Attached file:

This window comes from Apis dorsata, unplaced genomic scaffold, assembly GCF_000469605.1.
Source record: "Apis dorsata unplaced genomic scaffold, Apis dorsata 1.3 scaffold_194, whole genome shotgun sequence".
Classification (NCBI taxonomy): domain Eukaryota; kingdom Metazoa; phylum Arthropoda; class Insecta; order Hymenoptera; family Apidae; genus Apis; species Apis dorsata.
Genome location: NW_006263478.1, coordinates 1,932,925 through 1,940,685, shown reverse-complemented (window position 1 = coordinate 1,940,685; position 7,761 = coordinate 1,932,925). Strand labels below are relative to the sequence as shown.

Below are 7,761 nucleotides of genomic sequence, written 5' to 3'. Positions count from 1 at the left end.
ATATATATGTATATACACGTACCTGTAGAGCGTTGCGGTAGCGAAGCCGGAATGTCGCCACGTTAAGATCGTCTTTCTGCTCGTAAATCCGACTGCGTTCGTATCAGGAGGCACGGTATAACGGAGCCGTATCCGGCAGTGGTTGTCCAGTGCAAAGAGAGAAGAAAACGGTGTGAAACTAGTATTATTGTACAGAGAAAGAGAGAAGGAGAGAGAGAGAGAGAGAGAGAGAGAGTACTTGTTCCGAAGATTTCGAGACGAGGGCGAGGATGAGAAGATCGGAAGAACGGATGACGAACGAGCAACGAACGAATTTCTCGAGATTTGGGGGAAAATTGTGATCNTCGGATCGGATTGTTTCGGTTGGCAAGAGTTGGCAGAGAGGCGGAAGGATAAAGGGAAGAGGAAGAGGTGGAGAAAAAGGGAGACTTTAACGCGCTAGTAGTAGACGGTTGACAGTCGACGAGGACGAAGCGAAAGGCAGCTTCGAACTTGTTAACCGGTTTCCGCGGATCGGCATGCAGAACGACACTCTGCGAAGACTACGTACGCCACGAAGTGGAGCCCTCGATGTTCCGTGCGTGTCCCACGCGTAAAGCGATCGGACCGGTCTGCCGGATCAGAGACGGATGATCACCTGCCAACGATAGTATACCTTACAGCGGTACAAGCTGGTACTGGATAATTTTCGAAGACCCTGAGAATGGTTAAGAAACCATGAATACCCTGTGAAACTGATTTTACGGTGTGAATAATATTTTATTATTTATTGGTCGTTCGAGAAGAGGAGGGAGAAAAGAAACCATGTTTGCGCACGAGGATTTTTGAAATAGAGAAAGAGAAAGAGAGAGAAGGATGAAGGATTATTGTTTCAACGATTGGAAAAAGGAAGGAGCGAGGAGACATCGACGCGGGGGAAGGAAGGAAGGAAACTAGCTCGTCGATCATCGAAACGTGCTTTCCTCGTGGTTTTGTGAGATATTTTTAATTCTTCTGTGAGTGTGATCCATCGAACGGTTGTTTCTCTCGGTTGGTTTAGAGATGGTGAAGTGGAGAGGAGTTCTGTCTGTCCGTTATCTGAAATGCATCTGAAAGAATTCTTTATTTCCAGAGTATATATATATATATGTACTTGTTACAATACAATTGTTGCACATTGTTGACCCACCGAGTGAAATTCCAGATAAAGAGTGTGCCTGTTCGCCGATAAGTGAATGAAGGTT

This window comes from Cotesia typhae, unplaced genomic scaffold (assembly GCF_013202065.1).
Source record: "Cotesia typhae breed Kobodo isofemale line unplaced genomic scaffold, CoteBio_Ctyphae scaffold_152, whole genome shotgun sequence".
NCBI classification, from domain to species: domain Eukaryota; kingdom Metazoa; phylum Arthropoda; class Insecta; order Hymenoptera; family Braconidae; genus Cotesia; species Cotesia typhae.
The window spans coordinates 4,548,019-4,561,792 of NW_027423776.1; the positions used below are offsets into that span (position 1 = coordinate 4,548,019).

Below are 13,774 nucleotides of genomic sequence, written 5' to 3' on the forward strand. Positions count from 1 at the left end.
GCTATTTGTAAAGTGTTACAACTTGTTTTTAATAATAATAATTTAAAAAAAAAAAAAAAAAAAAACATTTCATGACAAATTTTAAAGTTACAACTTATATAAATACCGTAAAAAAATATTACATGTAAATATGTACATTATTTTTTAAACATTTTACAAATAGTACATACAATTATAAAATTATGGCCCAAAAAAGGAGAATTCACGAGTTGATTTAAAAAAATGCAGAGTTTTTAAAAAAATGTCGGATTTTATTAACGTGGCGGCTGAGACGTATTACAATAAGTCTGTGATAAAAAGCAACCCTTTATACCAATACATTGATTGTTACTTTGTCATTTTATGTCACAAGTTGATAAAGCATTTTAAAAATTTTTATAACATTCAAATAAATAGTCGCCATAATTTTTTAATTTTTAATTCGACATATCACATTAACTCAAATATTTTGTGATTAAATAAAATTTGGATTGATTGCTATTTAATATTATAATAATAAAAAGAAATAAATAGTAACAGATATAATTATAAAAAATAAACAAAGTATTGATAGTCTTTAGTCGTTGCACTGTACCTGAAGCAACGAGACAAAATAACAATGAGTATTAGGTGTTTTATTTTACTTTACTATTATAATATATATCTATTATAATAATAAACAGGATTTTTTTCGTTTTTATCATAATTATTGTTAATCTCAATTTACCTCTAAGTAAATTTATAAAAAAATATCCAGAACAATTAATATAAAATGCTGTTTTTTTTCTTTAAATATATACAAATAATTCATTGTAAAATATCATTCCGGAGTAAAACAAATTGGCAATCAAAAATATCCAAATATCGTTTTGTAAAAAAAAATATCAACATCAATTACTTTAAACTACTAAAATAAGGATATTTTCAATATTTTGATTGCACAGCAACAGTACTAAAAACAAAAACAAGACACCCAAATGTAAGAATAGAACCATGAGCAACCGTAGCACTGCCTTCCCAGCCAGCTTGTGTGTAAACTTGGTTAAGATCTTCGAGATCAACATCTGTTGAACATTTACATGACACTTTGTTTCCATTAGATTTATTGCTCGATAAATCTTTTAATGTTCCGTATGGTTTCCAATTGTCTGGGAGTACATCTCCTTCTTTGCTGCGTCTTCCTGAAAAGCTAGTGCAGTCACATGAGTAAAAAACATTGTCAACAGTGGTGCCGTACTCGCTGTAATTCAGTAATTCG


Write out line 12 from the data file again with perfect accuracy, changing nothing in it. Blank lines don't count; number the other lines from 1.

GCTATTTGTAAAGTGTTACAACTTGTTTTTAATAATAATAATTTAAAAAAAAAAAAAAAAAAAAACATTTCATGACAAATTTTAAAGTTACAACTTATATAAATACCGTAAAAAAATATTACATGTAAATATGTACATTATTTTTTAAACATTTTACAAATAGTACATACAATTATAAAATTATGGCCCAAAAAAGGAGAATTCACGAGTTGATTTAAAAAAATGCAGAGTTTTTAAAAAAATGTCGGATTTTATTAACGTGGCGGCTGAGACGTATTACAATAAGTCTGTGATAAAAAGCAACCCTTTATACCAATACATTGATTGTTACTTTGTCATTTTATGTCACAAGTTGATAAAGCATTTTAAAAATTTTTATAACATTCAAATAAATAGTCGCCATAATTTTTTAATTTTTAATTCGACATATCACATTAACTCAAATATTTTGTGATTAAATAAAATTTGGATTGATTGCTATTTAATATTATAATAATAAAAAGAAATAAATAGTAACAGATATAATTATAAAAAATAAACAAAGTATTGATAGTCTTTAGTCGTTGCACTGTACCTGAAGCAACGAGACAAAATAACAATGAGTATTAGGTGTTTTATTTTACTTTACTATTATAATATATATCTATTATAATAATAAACAGGATTTTTTTCGTTTTTATCATAATTATTGTTAATCTCAATTTACCTCTAAGTAAATTTATAAAAAAATATCCAGAACAATTAATATAAAATGCTGTTTTTTTTCTTTAAATATATACAAATAATTCATTGTAAAATATCATTCCGGAGTAAAACAAATTGGCAATCAAAAATATCCAAATATCGTTTTGTAAAAAAAAATATCAACATCAATTACTTTAAACTACTAAAATAAGGATATTTTCAATATTTTGATTGCACAGCAACAGTACTAAAAACAAAAACAAGACACCCAAATGTAAGAATAGAACCATGAGCAACCGTAGCACTGCCTTCCCAGCCAGCTTGTGTGTAAACTTGGTTAAGATCTTCGAGATCAACATCTGTTGAACATTTACATGACACTTTGTTTCCATTAGATTTATTGCTCGATAAATCTTTTAATGTTCCGTATGGTTTCCAATTGTCTGGGAGTACATCTCCTTCTTTGCTGCGTCTTCCTGAAAAGCTAGTGCAGTCACATGAGTAAAAAACATTGTCAACAGTGGTGCCGTACTCGCTGTAATTCAGTAATTCG